Drug therapy for kidney stones assessed
Drug therapy to help the passing of kidney stones is ineffective, found HTA-funded research published in The Lancet.
Kidney stone disease, or urinary stones, is a common health problem affecting about 1.6 million adults in the UK with 50 percent having a recurrence within five years. It was thought that drugs which cause relaxation of the ureteric smooth muscle may hasten the spontaneous passage of ureteric stones and avoid the need for further interventions.
The HTA SUSPEND trial investigated the clinical and cost-effectiveness of the use of an alpha-blocker (tamsulosin) and a calcium channel blocker (nifedipine) in the management of symptomatic ureteric stones.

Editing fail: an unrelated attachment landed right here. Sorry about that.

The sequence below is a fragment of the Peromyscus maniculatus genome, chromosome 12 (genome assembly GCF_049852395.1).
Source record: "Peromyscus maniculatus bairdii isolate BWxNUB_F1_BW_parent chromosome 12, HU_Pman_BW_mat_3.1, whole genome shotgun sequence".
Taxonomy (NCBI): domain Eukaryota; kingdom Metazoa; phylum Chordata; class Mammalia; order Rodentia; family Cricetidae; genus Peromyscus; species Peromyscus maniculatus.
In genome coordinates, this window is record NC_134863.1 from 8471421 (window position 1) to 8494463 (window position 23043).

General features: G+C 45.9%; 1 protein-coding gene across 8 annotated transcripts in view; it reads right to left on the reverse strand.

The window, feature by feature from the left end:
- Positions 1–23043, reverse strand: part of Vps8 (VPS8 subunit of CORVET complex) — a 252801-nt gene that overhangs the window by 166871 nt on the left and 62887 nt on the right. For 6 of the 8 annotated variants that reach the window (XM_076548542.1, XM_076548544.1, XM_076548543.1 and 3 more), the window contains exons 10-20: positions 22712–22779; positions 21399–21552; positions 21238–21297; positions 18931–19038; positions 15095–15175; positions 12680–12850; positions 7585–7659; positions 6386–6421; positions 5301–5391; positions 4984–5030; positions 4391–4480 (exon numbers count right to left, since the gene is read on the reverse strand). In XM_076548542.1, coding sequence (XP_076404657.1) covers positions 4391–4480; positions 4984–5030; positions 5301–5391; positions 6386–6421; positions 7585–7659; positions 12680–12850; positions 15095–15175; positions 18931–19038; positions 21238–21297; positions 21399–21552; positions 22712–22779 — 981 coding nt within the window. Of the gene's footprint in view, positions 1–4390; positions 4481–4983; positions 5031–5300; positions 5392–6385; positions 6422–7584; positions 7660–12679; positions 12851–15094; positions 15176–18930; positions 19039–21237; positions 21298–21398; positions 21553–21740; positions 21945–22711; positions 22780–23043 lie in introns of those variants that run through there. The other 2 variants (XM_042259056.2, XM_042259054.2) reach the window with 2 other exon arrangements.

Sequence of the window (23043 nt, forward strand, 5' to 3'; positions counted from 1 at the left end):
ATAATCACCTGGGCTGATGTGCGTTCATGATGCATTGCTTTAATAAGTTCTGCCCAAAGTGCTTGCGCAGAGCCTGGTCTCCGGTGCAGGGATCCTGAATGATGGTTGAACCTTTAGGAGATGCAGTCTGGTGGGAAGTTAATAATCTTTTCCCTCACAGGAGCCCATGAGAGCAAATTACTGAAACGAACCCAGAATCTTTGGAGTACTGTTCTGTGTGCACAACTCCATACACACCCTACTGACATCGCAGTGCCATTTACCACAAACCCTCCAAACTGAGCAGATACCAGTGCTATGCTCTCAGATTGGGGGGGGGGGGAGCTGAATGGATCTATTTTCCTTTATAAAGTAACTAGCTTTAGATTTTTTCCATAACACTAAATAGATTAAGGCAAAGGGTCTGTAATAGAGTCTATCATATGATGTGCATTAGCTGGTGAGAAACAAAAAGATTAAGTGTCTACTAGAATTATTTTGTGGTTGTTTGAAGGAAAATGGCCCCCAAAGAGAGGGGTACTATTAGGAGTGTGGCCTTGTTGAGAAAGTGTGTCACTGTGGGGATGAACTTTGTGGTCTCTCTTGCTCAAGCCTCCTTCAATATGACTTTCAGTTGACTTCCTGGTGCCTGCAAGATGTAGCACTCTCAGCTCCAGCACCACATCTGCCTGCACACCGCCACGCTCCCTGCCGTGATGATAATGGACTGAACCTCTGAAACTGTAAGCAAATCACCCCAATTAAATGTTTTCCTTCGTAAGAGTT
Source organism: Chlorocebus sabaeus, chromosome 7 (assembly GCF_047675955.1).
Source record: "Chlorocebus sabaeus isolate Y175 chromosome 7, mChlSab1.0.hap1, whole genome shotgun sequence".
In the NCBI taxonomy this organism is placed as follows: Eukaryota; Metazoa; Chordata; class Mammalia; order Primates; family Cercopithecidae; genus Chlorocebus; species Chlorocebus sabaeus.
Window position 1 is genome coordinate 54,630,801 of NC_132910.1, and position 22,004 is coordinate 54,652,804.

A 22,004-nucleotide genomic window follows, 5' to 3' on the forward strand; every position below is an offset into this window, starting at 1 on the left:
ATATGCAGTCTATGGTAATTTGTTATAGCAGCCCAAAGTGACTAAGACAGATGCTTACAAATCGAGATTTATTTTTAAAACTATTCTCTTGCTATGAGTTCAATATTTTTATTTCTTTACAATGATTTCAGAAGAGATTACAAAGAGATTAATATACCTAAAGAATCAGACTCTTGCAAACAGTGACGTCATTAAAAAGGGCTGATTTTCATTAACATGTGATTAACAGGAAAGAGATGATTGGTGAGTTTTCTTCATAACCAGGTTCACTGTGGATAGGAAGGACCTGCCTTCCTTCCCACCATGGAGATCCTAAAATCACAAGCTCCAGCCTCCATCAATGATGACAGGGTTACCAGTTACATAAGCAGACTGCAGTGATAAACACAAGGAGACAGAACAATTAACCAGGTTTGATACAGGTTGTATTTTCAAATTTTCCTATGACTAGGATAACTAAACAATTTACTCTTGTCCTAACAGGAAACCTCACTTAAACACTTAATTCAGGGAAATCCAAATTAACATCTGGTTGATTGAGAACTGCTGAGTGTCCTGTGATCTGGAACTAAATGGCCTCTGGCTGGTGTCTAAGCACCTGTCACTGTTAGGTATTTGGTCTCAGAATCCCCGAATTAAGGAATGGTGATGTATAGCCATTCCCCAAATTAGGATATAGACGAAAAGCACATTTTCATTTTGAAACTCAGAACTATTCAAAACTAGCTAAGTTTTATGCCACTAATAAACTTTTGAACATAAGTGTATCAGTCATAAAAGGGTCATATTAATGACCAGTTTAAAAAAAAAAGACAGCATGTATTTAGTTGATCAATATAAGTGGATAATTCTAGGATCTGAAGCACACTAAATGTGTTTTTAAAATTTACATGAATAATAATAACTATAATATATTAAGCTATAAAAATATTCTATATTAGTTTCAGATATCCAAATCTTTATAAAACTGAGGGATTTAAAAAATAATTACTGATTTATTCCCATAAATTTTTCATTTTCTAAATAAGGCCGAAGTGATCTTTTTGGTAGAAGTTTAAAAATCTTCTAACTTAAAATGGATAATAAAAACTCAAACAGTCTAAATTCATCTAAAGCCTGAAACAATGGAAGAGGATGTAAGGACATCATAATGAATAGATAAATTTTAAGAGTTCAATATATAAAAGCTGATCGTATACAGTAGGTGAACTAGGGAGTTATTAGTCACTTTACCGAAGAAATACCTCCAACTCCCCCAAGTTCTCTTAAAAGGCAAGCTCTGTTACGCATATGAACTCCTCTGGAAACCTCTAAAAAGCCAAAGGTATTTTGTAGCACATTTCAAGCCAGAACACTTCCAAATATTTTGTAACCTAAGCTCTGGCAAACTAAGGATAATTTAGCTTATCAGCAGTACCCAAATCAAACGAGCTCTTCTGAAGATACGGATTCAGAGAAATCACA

The trial randomly assigned 1167 participants, aged 18–65 years at 24 UK hospitals undergoing expectant management for a single ureteric stone identified by CT scan. Participants were randomly assigned to tamsulosin, nifedipine, or placebo taken daily for up to four weeks.
Researchers found tamsulosin and nifedipine are not effective at decreasing the need for further treatment to achieve stone clearance in four weeks for patients with expectantly managed ureteric colic.
Visit the project page to read more about this study
More articles Posted on: 12 June 2015